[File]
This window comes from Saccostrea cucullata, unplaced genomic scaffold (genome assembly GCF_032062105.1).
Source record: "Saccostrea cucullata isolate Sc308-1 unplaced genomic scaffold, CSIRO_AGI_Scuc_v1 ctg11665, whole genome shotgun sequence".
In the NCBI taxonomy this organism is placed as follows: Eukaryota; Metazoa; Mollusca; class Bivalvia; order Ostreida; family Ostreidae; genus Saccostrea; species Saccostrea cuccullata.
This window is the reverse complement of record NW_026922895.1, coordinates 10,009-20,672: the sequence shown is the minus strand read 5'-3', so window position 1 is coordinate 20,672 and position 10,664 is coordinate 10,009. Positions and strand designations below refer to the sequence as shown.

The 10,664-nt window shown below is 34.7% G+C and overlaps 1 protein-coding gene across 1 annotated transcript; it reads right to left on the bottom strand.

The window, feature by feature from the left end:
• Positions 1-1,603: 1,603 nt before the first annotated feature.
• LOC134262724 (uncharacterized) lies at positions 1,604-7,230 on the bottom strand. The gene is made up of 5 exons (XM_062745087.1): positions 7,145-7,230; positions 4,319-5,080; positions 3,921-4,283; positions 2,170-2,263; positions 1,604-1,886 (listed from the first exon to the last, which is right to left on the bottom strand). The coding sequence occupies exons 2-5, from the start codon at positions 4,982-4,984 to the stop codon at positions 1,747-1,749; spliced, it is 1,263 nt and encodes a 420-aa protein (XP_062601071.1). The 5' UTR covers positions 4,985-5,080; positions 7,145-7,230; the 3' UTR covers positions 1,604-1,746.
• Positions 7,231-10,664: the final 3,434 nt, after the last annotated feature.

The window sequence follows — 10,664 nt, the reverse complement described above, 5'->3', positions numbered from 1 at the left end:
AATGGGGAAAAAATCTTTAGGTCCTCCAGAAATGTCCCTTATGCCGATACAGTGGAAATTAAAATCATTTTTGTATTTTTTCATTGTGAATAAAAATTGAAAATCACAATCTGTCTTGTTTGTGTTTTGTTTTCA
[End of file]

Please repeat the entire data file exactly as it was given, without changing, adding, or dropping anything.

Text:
This window comes from Saccostrea cucullata, unplaced genomic scaffold (genome assembly GCF_032062105.1).
Source record: "Saccostrea cucullata isolate Sc308-1 unplaced genomic scaffold, CSIRO_AGI_Scuc_v1 ctg11665, whole genome shotgun sequence".
In the NCBI taxonomy this organism is placed as follows: Eukaryota; Metazoa; Mollusca; class Bivalvia; order Ostreida; family Ostreidae; genus Saccostrea; species Saccostrea cuccullata.
This window is the reverse complement of record NW_026922895.1, coordinates 10,009-20,672: the sequence shown is the minus strand read 5'-3', so window position 1 is coordinate 20,672 and position 10,664 is coordinate 10,009. Positions and strand designations below refer to the sequence as shown.

The 10,664-nt window shown below is 34.7% G+C and overlaps 1 protein-coding gene across 1 annotated transcript; it reads right to left on the bottom strand.

The window, feature by feature from the left end:
• Positions 1-1,603: 1,603 nt before the first annotated feature.
• LOC134262724 (uncharacterized) lies at positions 1,604-7,230 on the bottom strand. The gene is made up of 5 exons (XM_062745087.1): positions 7,145-7,230; positions 4,319-5,080; positions 3,921-4,283; positions 2,170-2,263; positions 1,604-1,886 (listed from the first exon to the last, which is right to left on the bottom strand). The coding sequence occupies exons 2-5, from the start codon at positions 4,982-4,984 to the stop codon at positions 1,747-1,749; spliced, it is 1,263 nt and encodes a 420-aa protein (XP_062601071.1). The 5' UTR covers positions 4,985-5,080; positions 7,145-7,230; the 3' UTR covers positions 1,604-1,746.
• Positions 7,231-10,664: the final 3,434 nt, after the last annotated feature.

The window sequence follows — 10,664 nt, the reverse complement described above, 5'->3', positions numbered from 1 at the left end:
AATGGGGAAAAAATCTTTAGGTCCTCCAGAAATGTCCCTTATGCCGATACAGTGGAAATTAAAATCATTTTTGTATTTTTTCATTGTGAATAAAAATTGAAAATCACAATCTGTCTTGTTTGTGTTTTGTTTTCA